BTW- I am seeing more and more of this particular sales strategy these days when it comes to electronics. The devices have to be insanely cheap to attract the buyer and then there ends up being a "catch" in the deal that dramatically increases the cost of ownership. Recently I bought a DVD player for a very reasonable 140$ and was then told that "in order to fully experience the full DVD effect" I would need to discard the RCA cables that came with the player and purchase a set of component video cables.....for EIGHTY DOLLARS!!
Bulls*t detector ringing loudly, I then asked the salesman to demonstrate to me how much better they were by setting up two identical TVs and DVD players side by side, one with the EIGHTY DOLLAR cables and one with the stockers. He could easily have done this as there were numerous similar TVs and DVD players running in their demostration area. He declined, saying "...well the difference is probably not all that visible and...er...um...."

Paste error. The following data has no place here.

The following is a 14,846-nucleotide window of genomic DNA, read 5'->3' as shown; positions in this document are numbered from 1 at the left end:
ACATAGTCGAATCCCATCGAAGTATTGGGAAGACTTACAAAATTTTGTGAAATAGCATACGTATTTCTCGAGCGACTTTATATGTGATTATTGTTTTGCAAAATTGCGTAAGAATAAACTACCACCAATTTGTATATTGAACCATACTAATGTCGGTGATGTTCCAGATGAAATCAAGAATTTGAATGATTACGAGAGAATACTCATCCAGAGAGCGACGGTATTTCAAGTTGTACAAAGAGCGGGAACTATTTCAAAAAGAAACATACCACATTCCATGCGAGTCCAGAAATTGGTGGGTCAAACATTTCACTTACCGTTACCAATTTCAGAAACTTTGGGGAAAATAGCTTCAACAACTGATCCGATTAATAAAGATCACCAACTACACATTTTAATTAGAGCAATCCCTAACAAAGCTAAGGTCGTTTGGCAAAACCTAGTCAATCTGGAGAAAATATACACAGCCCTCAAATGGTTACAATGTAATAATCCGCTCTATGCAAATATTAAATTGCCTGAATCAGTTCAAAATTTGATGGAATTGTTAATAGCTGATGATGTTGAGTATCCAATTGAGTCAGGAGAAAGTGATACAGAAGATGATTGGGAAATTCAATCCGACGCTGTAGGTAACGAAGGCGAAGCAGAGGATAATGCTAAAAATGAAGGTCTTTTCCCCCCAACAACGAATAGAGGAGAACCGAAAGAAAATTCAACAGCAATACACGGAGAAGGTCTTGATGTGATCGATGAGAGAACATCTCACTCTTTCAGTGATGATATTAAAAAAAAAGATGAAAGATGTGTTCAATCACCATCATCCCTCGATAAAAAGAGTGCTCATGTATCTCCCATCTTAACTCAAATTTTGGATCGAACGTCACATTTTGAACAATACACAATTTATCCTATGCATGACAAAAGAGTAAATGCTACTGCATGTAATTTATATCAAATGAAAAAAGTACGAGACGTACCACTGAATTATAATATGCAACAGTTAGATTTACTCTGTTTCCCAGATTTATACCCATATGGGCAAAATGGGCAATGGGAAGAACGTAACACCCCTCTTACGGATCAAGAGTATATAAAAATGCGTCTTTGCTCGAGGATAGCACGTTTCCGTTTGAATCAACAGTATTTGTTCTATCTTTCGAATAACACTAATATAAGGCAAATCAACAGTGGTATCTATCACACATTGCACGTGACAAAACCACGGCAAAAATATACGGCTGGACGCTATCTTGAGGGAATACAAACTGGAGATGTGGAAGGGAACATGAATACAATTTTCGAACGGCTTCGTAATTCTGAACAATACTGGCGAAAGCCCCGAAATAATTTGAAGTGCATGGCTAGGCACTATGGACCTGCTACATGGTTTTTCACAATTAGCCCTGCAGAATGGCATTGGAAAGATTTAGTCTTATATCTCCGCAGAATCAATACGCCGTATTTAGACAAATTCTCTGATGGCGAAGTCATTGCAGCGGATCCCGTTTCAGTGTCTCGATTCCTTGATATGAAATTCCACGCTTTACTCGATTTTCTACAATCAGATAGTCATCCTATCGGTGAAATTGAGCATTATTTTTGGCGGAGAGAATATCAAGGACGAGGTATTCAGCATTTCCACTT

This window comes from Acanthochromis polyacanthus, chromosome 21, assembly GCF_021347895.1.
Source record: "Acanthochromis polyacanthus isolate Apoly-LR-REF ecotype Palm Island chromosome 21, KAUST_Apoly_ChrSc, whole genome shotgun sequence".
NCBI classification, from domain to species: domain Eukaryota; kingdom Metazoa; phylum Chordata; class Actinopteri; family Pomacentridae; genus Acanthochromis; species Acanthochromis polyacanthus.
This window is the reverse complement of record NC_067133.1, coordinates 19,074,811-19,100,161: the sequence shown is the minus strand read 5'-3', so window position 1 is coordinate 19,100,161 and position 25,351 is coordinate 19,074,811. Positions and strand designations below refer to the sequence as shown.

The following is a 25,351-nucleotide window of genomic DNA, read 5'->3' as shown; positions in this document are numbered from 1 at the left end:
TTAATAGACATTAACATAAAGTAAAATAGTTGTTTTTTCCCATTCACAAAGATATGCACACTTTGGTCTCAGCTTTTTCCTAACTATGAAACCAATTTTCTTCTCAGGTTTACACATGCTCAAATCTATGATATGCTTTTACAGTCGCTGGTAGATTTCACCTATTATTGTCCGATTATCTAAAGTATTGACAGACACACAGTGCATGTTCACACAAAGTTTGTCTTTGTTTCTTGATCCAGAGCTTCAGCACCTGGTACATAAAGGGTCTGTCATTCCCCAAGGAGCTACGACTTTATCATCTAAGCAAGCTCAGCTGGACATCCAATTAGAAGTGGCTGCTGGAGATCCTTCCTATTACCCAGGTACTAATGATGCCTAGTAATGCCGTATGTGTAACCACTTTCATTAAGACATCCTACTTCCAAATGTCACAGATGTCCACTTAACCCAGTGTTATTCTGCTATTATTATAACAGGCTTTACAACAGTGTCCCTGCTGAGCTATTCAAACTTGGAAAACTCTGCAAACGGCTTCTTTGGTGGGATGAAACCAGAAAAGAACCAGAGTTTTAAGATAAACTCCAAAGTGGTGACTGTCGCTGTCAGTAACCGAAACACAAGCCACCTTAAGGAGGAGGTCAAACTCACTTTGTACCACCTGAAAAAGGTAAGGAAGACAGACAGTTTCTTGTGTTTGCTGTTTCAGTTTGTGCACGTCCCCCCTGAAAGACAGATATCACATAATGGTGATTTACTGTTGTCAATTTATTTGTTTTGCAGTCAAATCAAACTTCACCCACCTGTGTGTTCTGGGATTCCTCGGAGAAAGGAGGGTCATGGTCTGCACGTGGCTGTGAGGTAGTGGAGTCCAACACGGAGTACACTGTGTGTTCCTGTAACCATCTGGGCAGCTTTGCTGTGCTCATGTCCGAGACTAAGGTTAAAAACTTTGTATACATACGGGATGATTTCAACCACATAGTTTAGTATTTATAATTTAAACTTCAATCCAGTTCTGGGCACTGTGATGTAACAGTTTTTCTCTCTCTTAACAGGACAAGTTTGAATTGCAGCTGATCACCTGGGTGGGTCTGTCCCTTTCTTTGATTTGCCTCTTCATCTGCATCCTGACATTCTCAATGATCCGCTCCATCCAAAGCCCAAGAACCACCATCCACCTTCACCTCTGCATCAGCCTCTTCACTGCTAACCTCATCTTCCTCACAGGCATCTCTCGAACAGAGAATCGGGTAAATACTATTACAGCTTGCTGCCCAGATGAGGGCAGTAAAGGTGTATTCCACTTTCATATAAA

You get the picture. So did I. But I didn't buy the EIGHTY DOLLAR cables to get that picture.
And when I got home I tried the new DVD player with both the stock cables and a set of high quality component DV cables that I use in my video editing. No visible difference on my 27" Panasonic monitor.
No extra artifacts, no ghosting, no zigzag lines, nada from the plain RCA jack cables that came with the DVD.
The lesson here is that, when you see a very low price on a new piece of cool gear you'd better watch very closely for the high-priced "extras" that will quickly drain your wallet....and frequently won't add a darn thing to the quality of the output from that device. They exist solely to boost the profit margin....something that should have been factored into the original sales price in the first place.